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Epigenetics Chromatin. 2018 Feb 6;11(1):6. doi: 10.1186/s13072-018-0174-4.

Systematic prediction of DNA shape changes due to CpG methylation explains epigenetic effects on protein-DNA binding.

Rao S1, Chiu TP1, Kribelbauer JF2,3,4, Mann RS3,4,5,6, Bussemaker HJ7,8, Rohs R9,10,11,12.

Author information

1
Computational Biology and Bioinformatics Program, Department of Biological Sciences, University of Southern California, Los Angeles, CA, 90089, USA.
2
Department of Biological Sciences, Columbia University, New York, NY, 10027, USA.
3
Department of Systems Biology, Columbia University, New York, NY, 10032, USA.
4
Department of Biochemistry and Molecular Biophysics, Columbia University, New York, NY, 10032, USA.
5
Mortimer B. Zuckerman Mind Brain Behavior Institute, Columbia University, New York, NY, 10027, USA.
6
Department of Neuroscience, Columbia University, New York, NY, 10027, USA.
7
Department of Biological Sciences, Columbia University, New York, NY, 10027, USA. hjb2004@columbia.edu.
8
Department of Systems Biology, Columbia University, New York, NY, 10032, USA. hjb2004@columbia.edu.
9
Computational Biology and Bioinformatics Program, Department of Biological Sciences, University of Southern California, Los Angeles, CA, 90089, USA. rohs@usc.edu.
10
Department of Chemistry, University of Southern California, Los Angeles, CA, 90089, USA. rohs@usc.edu.
11
Department of Physics & Astronomy, University of Southern California, Los Angeles, CA, 90089, USA. rohs@usc.edu.
12
Department of Computer Science, University of Southern California, Los Angeles, CA, 90089, USA. rohs@usc.edu.

Abstract

BACKGROUND:

DNA shape analysis has demonstrated the potential to reveal structure-based mechanisms of protein-DNA binding. However, information about the influence of chemical modification of DNA is limited. Cytosine methylation, the most frequent modification, represents the addition of a methyl group at the major groove edge of the cytosine base. In mammalian genomes, cytosine methylation most frequently occurs at CpG dinucleotides. In addition to changing the chemical signature of C/G base pairs, cytosine methylation can affect DNA structure. Since the original discovery of DNA methylation, major efforts have been made to understand its effect from a sequence perspective. Compared to unmethylated DNA, however, little structural information is available for methylated DNA, due to the limited number of experimentally determined structures. To achieve a better mechanistic understanding of the effect of CpG methylation on local DNA structure, we developed a high-throughput method, methyl-DNAshape, for predicting the effect of cytosine methylation on DNA shape.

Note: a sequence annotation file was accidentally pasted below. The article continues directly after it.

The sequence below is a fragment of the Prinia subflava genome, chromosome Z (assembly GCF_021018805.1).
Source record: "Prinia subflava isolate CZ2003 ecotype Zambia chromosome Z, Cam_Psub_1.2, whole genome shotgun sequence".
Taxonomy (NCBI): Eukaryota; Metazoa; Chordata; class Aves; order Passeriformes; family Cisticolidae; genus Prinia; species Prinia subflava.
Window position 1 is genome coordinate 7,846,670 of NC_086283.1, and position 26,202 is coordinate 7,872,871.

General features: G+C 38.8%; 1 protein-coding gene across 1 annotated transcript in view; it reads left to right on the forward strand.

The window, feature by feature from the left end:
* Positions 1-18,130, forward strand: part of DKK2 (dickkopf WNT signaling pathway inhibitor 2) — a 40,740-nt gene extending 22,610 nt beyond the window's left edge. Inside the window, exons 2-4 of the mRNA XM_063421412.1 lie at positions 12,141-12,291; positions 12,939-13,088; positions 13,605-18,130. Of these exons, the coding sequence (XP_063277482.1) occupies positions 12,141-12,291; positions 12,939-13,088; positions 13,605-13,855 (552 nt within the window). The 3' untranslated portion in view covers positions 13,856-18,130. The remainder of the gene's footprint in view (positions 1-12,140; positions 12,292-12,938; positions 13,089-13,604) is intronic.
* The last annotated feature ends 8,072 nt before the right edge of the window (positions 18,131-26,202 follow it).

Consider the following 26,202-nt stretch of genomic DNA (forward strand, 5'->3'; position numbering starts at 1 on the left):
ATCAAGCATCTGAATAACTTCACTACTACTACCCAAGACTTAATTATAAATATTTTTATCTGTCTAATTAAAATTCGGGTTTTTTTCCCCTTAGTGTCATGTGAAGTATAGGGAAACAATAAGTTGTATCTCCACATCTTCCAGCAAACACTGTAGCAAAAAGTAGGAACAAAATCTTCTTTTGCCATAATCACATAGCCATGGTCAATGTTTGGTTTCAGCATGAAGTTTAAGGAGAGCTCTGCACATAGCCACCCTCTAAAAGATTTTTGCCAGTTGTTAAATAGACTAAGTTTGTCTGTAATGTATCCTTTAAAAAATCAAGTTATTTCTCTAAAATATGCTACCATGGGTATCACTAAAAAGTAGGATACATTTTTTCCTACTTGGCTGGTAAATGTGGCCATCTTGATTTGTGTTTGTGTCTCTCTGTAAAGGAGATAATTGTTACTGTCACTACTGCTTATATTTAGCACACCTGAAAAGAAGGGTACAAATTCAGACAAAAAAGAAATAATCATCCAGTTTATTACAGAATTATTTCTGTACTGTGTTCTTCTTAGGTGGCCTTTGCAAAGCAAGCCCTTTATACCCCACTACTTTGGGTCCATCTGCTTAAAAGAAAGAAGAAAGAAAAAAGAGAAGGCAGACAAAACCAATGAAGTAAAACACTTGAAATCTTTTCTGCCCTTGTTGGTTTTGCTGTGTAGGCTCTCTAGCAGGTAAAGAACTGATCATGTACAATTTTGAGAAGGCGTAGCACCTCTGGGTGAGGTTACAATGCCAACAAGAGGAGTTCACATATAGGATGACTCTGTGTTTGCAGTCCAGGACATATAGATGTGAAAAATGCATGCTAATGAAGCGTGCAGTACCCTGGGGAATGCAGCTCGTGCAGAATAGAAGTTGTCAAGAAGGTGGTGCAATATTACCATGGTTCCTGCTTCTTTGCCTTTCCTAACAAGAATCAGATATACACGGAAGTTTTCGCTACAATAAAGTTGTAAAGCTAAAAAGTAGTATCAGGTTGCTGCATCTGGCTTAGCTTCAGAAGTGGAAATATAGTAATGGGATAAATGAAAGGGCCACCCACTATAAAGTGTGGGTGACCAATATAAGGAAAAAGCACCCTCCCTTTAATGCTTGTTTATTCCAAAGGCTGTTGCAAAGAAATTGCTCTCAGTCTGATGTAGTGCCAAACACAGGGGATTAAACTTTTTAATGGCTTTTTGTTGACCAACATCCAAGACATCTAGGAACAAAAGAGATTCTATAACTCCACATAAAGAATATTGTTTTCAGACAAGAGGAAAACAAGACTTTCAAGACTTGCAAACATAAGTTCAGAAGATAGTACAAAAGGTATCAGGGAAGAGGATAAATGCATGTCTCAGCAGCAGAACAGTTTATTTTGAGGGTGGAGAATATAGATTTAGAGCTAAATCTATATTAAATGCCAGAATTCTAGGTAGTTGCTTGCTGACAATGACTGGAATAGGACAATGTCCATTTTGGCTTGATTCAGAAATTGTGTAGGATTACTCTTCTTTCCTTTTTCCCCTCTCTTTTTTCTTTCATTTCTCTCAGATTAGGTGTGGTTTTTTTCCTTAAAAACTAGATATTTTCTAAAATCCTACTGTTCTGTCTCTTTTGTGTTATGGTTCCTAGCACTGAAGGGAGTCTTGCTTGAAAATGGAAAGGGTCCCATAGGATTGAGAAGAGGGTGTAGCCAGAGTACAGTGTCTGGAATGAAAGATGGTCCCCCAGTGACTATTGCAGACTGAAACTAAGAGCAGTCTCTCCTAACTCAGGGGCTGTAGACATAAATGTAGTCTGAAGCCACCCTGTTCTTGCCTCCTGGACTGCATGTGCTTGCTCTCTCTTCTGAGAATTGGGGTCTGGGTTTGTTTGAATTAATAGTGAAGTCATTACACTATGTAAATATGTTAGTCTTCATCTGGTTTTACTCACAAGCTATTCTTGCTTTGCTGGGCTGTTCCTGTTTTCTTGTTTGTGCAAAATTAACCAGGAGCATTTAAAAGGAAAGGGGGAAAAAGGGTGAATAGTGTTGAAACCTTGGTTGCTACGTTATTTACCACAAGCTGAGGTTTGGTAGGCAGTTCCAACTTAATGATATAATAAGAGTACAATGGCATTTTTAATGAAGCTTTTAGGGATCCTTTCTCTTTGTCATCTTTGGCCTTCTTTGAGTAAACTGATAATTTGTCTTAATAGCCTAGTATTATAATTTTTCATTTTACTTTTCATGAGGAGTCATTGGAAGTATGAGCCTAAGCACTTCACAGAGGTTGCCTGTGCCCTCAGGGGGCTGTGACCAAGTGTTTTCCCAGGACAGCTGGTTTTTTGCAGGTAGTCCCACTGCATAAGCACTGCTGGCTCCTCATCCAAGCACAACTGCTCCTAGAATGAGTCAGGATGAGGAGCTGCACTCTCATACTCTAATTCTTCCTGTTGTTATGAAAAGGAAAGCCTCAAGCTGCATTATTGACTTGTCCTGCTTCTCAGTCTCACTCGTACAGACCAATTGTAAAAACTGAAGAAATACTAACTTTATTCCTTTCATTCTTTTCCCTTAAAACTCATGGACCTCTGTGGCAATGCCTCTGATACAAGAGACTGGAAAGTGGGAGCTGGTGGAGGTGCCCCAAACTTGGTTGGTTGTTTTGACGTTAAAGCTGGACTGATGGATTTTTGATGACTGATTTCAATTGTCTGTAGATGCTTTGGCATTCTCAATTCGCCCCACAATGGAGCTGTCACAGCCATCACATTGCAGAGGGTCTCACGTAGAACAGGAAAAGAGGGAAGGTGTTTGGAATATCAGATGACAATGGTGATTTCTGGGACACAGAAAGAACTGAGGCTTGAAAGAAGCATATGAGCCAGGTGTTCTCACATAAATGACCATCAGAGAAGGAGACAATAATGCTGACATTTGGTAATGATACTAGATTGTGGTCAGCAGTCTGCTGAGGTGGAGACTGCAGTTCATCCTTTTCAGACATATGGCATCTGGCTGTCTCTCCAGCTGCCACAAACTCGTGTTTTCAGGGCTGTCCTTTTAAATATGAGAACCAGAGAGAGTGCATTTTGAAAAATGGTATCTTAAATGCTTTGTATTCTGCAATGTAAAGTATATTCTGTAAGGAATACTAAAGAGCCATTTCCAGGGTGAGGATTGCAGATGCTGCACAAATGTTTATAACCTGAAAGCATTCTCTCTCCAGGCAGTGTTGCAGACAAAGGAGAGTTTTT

RESULTS:

Using our new method, we found that CpG methylation significantly altered local DNA shape. Four DNA shape features-helix twist, minor groove width, propeller twist, and roll-were considered in this analysis. Distinct distributions of effect size were observed for different features. Roll and propeller twist were the DNA shape features most strongly affected by CpG methylation with an effect size depending on the local sequence context. Methylation-induced changes in DNA shape were predictive of the measured rate of cleavage by DNase I and suggest a possible mechanism for some of the methylation sensitivities that were recently observed for human Pbx-Hox complexes.

CONCLUSIONS:

CpG methylation is an important epigenetic mark in the mammalian genome. Understanding its role in protein-DNA recognition can further our knowledge of gene regulation. Our high-throughput methyl-DNAshape method can be used to predict the effect of cytosine methylation on DNA shape and its subsequent influence on protein-DNA interactions. This approach overcomes the limited availability of experimental DNA structures that contain 5-methylcytosine.

KEYWORDS:

5-methylcytosine; DNA methylation; DNA structure; DNase I cleavage sensitivity; Epigenetics; Human Hox protein binding specificity; methyl-DNAshape

PMID:
29409522
PMCID:
PMC5800008
DOI:
10.1186/s13072-018-0174-4
[Indexed for MEDLINE]
Free PMC Article

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